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COMPANY OF GOOD

Helping society one child at a time

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Project Goodwill Aid has a yearly Hari Raya drive, distributing groceries and food to underprivileged families.

Singapore

AN ESTIMATED 8,000 children are born into poverty in Singapore each year, according to research done by Literacy Initiative for Equity (LIFE), which strives to provide opportunities for underprivileged children.

The non-profit organisation aims to support these children by equipping them with tools and opportunities, with the support of companies such as Halal Food Hunt (HFH).

Though HFH is young, that has never been a hindrance in giving back.

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"We don't have to wait till we are a big company with millions in revenue before giving back whenever we can. Giving is something simple and can be done at all levels of income, or any type of situation," said Jumaiyah Mahathir, managing director of Chooosie Group and co-founder of HFH.

"We chose Literacy Initiative for Equity (LIFE) because they need more support and resources as they start up, as opposed to famous charities which are already known to the community. We identify with their struggles and wanted to help them too. These are young beneficiaries and causes; and being a new company ourselves, we empathised because we know what it feels like to not have money or resources. Our merchants resonated with their cause too," she added.

LIFE provides enrichment activities to the children, building communication competencies as well as raising self-confidence and positive behaviour towards learning.

Nur Farhanah Saemon, president of LIFE SG, said: "We are reaching out to pockets of society that established organisations may have missed out. Our programme flourished from love and is provided through love, and we have a strong desire to transform not only the lives of children and their parents, but the mindset of society towards poverty and those experiencing it."

HFH has helped raise funds for LIFE through programmes like Giving Week 2016, where a dish initiative was held with merchants listed on halalfoodhunt.com pledging a dish to their chosen charity and donating the proceeds from the dish.

HFH also allocated S$5 from FRIENDS Card sales to beneficiaries like LIFE as well as Project Goodwill Aid.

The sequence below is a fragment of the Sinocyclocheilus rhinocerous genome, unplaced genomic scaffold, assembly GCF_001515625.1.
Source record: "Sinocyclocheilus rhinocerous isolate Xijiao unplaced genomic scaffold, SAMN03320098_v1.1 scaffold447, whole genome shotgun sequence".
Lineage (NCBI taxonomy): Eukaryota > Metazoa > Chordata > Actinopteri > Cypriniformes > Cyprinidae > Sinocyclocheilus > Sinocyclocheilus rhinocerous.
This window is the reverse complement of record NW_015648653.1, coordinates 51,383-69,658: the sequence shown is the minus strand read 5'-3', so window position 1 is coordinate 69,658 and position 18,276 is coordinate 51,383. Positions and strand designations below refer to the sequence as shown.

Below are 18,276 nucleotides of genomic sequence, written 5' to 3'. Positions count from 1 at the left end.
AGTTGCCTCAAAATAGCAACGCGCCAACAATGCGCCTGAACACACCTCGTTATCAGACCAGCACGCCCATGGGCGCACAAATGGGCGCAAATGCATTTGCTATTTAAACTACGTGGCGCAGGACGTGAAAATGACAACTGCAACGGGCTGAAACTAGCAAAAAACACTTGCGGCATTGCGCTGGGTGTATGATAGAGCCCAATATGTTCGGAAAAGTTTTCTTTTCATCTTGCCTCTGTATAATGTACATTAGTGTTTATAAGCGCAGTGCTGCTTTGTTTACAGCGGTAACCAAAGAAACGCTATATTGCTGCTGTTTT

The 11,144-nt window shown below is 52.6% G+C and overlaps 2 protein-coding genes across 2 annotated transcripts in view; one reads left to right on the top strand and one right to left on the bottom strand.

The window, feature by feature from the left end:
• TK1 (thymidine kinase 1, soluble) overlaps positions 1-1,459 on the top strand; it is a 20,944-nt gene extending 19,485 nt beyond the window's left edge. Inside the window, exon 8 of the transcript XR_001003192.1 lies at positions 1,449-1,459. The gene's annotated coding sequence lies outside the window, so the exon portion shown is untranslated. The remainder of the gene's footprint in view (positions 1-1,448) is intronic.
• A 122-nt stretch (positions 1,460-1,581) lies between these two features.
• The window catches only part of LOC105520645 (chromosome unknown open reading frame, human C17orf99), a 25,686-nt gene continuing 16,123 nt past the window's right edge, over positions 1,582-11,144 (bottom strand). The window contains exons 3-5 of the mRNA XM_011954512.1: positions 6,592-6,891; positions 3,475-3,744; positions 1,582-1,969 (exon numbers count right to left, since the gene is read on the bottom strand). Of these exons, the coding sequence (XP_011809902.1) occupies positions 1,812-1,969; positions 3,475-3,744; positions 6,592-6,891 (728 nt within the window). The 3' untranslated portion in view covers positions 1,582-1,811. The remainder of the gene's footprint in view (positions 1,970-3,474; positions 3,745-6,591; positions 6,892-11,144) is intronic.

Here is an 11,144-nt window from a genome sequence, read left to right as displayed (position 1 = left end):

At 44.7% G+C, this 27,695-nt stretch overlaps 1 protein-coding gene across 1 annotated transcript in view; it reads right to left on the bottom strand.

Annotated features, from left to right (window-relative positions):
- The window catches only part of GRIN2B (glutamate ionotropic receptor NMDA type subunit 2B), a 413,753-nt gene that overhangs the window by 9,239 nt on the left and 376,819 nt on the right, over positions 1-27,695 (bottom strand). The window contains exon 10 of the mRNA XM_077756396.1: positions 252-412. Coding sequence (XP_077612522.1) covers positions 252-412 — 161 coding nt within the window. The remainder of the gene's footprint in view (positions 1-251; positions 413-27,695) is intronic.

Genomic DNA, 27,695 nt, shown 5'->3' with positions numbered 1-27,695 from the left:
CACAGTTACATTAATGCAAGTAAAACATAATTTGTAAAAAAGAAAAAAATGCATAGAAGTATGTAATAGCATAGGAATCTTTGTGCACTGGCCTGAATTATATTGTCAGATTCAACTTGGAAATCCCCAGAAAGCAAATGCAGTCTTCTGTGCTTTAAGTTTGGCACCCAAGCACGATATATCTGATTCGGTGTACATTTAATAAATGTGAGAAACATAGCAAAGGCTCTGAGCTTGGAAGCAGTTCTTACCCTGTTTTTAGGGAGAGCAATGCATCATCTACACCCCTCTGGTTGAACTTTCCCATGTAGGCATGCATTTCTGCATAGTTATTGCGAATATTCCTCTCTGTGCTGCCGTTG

Project Goodwill Aid (PGA) is a volunteer group that helps low-income families as well as old folks living alone by distributing essentials such as groceries and milk powder, as well as other disposables like diapers.

PGA also actively seeks out families with homes that are in need of cleaning and refurbishing, and conducts makeover projects with volunteers to help them.

The cause was started by accident, when founder Siti Nurani Salim came across a child abuse case back in 2013.

"We realised that there are many needy families and especially elderly (people) who are suffering behind closed doors. Hence, it became our mission to seek them out and help to address their plight by giving them access to food, proper education, proper living conditions and show them avenues for seeking financial and other aid," said Ms Nurani.

HFH has also supported PGA in their causes, sponsoring their Back To School project last year, where they bought school necessities for underprivileged children.

In addition, HFH has helped out in PGA's annual Hari Raya drive, where goods are packed and distributed to low-income families.

Shamsydar Ani, welfare I/C & resident food connoisseur at HFH, said: "Personally for me, it's important that we contribute back to society because without the opportunities I was given growing up, I wouldn't be able to do what I am doing at halalfoodhunt.com. There's a sense of gratitude and nostalgia when we continue to give back to society. Also, we Muslims believe that indeed the hand that gives is better than the hand that takes, so no matter how well a business is doing, giving to charity is important to keep the spirit alive."

The Muslim-centric company provides a list of halal-certified or Muslim-owned food businesses online to make it easier for the Muslim community to select halal food options based on the cravings and social requirements they have.

When asked how giving back helps their company, Ms Jumaiyah said: "Currently we focus on doing good for the Singapore community. When we do this, we align ourselves as a Singaporean brand that understands the community and is a part of it, and therefore, engages our readers and followers better.

"It also improves our relationship with our listed merchants. Our listed merchants vary from food businesses which are part of holding groups, to the small independent merchants. When we propose collaborative giving projects to them, the large companies are able to have more brand recall among consumers in our market, and the smaller companies are also able to be part of this brand awareness which they would not have been able to get without our help as they would be too busy firefighting daily operations."

  • This article is part of a series showcasing companies that prove size does not matter when it comes to giving. The Business Times supports NVPC's Company of Good programme as media partner. Go to www.companyofgood.sg for more information.
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